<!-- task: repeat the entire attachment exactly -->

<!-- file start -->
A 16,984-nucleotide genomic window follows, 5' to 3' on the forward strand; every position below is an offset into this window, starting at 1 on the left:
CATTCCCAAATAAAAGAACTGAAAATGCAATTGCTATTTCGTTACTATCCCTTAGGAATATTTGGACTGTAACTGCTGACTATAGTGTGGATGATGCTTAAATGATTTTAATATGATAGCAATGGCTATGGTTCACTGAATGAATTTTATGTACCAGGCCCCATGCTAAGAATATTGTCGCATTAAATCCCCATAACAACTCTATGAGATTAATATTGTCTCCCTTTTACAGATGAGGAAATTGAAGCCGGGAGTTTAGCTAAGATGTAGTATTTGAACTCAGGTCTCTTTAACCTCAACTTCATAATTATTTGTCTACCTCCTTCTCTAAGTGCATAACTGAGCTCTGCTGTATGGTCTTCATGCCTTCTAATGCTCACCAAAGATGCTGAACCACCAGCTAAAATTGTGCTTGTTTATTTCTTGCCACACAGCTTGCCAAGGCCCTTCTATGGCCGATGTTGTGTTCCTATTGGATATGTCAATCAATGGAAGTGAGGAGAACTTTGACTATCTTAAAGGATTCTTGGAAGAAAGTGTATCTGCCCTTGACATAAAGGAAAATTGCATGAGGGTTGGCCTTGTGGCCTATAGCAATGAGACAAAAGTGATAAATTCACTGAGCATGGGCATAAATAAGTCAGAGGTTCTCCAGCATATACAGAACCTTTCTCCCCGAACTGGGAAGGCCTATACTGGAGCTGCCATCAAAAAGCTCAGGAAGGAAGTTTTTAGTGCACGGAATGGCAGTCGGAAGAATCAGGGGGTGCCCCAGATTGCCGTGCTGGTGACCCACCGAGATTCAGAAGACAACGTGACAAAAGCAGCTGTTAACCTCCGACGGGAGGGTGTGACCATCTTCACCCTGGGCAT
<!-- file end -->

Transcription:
A 16,984-nucleotide genomic window follows, 5' to 3' on the forward strand; every position below is an offset into this window, starting at 1 on the left:
CATTCCCAAATAAAAGAACTGAAAATGCAATTGCTATTTCGTTACTATCCCTTAGGAATATTTGGACTGTAACTGCTGACTATAGTGTGGATGATGCTTAAATGATTTTAATATGATAGCAATGGCTATGGTTCACTGAATGAATTTTATGTACCAGGCCCCATGCTAAGAATATTGTCGCATTAAATCCCCATAACAACTCTATGAGATTAATATTGTCTCCCTTTTACAGATGAGGAAATTGAAGCCGGGAGTTTAGCTAAGATGTAGTATTTGAACTCAGGTCTCTTTAACCTCAACTTCATAATTATTTGTCTACCTCCTTCTCTAAGTGCATAACTGAGCTCTGCTGTATGGTCTTCATGCCTTCTAATGCTCACCAAAGATGCTGAACCACCAGCTAAAATTGTGCTTGTTTATTTCTTGCCACACAGCTTGCCAAGGCCCTTCTATGGCCGATGTTGTGTTCCTATTGGATATGTCAATCAATGGAAGTGAGGAGAACTTTGACTATCTTAAAGGATTCTTGGAAGAAAGTGTATCTGCCCTTGACATAAAGGAAAATTGCATGAGGGTTGGCCTTGTGGCCTATAGCAATGAGACAAAAGTGATAAATTCACTGAGCATGGGCATAAATAAGTCAGAGGTTCTCCAGCATATACAGAACCTTTCTCCCCGAACTGGGAAGGCCTATACTGGAGCTGCCATCAAAAAGCTCAGGAAGGAAGTTTTTAGTGCACGGAATGGCAGTCGGAAGAATCAGGGGGTGCCCCAGATTGCCGTGCTGGTGACCCACCGAGATTCAGAAGACAACGTGACAAAAGCAGCTGTTAACCTCCGACGGGAGGGTGTGACCATCTTCACCCTGGGCAT